Some of the Purgatory / Paradise songs have been around for a while, in different forms—a few of them appeared online as part of the Speedbath and Crooked albums you released through CASH music back in 2007 and 2010.
I write Throwing Muses songs on my Tele or my Strat, and 50 Foot Wave songs on my SGs or my Les Paul — heavier guitars — and my solo songs on the Collings guitar. So I knew that those particular songs were [really] Throwing Muses songs, so I was sort of bullshitting by having them fake their way onto a solo record. They sounded so bad, and I knew it. Dave is so smart — he hears a Muses song, and he goes, “Oh, give me that! That’s mine and I know it!” He’s always right.
What’s the part of the apparatus around music that you would keep, given the option?
I would just mail songs out if I could. I knew when I was 14 years old that there was no other life for me, and this is as close as I have come, although having to replace record companies with social networking is difficult for a shy person. I had to grow new balls, and…it’s better. My life used to be dressing rooms, hotel rooms, tour buses. Now I speak directly with my listeners — and I would like to hide, I really enjoyed hiding — but I have to admit I’m a bit humbled by their brilliance. The listeners that I speak with are incredible, warm, brilliant people. I’m honored to spend any time with them. I should be moved, and I am.
You’ve talked recently about having undergone EMDR treatments. Do you feel like those have affected your music?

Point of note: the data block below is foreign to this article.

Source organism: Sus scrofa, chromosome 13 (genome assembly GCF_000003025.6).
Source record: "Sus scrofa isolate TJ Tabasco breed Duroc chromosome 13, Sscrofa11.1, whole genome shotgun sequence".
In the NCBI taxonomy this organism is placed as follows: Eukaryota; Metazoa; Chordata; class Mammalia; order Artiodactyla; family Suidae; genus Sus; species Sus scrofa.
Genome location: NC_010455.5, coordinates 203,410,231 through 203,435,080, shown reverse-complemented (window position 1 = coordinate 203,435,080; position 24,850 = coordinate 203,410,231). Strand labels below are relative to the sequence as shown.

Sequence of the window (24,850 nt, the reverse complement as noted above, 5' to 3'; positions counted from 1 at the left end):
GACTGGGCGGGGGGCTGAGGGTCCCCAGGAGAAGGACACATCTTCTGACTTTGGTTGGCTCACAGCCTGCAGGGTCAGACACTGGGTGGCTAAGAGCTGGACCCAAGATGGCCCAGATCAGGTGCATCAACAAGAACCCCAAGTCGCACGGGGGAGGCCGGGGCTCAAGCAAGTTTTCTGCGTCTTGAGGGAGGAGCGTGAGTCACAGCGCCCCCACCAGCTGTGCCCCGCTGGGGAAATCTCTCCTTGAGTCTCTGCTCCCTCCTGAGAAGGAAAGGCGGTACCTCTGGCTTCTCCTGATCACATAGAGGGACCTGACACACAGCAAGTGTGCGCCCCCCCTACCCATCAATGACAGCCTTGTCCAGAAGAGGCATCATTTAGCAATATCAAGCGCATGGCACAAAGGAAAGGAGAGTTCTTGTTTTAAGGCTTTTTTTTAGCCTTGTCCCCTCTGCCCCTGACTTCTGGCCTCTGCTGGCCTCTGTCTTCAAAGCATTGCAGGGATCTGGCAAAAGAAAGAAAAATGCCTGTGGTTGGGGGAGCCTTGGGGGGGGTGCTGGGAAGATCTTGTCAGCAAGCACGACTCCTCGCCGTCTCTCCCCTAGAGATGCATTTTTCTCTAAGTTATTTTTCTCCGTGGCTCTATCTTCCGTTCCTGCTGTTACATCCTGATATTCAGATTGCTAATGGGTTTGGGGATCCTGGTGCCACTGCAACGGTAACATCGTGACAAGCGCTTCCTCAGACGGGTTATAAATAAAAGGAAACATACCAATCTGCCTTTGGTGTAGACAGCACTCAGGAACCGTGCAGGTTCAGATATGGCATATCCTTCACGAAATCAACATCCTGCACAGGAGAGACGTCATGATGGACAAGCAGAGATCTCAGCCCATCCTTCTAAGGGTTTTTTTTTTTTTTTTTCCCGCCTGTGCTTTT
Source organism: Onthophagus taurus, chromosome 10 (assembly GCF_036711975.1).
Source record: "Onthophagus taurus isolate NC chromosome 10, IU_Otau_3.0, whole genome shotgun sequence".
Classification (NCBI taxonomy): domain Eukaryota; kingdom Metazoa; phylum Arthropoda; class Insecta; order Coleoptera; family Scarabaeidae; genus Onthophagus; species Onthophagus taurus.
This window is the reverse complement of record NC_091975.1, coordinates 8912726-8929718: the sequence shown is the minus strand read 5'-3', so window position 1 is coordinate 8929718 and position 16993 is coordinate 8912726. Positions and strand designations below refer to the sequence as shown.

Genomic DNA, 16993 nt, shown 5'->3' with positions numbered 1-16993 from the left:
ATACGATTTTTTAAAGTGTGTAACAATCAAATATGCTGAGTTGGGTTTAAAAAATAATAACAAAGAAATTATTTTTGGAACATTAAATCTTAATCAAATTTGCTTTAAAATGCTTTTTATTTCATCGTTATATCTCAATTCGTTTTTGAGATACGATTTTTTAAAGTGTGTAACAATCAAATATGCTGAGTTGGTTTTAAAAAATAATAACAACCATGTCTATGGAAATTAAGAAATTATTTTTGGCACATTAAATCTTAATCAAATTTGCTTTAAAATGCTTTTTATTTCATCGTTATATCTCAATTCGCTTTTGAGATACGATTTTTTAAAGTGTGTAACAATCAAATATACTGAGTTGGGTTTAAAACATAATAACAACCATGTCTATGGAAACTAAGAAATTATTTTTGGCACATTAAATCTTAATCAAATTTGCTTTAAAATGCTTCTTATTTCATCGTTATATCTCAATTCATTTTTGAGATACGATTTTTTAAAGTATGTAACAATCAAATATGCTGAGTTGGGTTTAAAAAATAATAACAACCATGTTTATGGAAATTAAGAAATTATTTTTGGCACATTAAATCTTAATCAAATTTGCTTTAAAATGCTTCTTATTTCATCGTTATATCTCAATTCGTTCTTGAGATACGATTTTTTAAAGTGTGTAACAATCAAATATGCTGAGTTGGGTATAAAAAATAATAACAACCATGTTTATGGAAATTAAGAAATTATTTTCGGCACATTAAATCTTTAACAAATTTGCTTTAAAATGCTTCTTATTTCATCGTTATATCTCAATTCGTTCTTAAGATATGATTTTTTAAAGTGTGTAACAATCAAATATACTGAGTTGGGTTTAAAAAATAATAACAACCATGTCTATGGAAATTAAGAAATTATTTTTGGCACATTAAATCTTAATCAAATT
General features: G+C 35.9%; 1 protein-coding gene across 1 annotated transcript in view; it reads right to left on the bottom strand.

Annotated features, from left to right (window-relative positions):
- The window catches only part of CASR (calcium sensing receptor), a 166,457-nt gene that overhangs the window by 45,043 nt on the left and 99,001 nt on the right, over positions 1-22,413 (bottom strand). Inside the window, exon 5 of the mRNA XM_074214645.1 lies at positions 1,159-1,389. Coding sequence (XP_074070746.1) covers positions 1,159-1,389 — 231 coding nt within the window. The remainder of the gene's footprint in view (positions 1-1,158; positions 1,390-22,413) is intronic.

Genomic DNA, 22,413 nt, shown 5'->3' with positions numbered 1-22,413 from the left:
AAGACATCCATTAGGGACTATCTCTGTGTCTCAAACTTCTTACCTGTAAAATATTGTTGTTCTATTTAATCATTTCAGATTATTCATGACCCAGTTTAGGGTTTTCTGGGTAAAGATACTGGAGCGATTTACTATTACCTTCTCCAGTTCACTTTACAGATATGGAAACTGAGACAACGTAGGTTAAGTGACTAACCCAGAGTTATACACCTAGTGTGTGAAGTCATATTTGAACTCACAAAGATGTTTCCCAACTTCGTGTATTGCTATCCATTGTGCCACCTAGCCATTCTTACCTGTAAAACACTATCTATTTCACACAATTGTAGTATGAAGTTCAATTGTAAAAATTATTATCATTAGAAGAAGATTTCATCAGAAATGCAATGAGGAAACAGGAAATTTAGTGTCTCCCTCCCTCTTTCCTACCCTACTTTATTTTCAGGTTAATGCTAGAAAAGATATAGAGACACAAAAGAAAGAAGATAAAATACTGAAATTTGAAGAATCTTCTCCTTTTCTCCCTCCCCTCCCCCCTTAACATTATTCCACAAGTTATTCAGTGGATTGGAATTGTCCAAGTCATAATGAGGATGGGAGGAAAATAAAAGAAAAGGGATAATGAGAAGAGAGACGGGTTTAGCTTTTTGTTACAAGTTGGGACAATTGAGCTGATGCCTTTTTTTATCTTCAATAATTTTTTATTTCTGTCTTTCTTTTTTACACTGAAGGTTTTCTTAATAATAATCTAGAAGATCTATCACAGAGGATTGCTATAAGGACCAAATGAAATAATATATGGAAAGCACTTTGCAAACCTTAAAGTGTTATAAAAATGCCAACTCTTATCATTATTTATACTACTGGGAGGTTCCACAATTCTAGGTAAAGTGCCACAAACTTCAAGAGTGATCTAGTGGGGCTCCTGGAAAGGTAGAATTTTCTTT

It’s been very recent. I made this record before that. I was told that I wasn’t bipolar, that I had a split personality, and music was one of the personalities. That’s why I had no memory of writing songs or performing them. That’s why, if somebody asked me what a song was about, I had no idea. That’s why I am so nice and shy and the music is so not shy. I only got EMDR because I had posttraumatic stress disorder, but what it did was expose the fact that all the trauma had gone into the other personality, the music personality. I didn’t know what would happen when I went to London last week on this promo tour, [to play] for the first time since those treatments. All my life I have suffered from debilitating stage fright, and that no longer exists. It was the me with the name that was afraid to go on stage, because I didn’t play music — it was the other personality. And now I’m both. And I have no stage fright; I’m completely calm and in control. I play, I remember playing. I really thought I was going to have to tell my bandmates, “I’m not a musician anymore, they cured me,” but that’s not what happened. I’m a shaky, raw person, but as a performer I think I’m better for it. I’d give it all up to just calm down a little bit, but it is amazing to do the music as myself.
What does the future of Throwing Muses look like to you?
I’m fully prepared to never work again. Dave says we can be anything we want — he says we can put out cookbooks if we want. I think he wants us to be a collective, and to not determine the output of the collective, and he’s always right. I always know exactly what we have to do when we get in the studio to work, I know the reverbs, I know how to break the instruments and put them back together again to get the exact sound I want — and I’m always wrong. Completely wrong. So off-base that it’s crazy. And I love that! He’s always right, and I’m always wrong. Bernie is always right, too, but he doesn’t talk about it.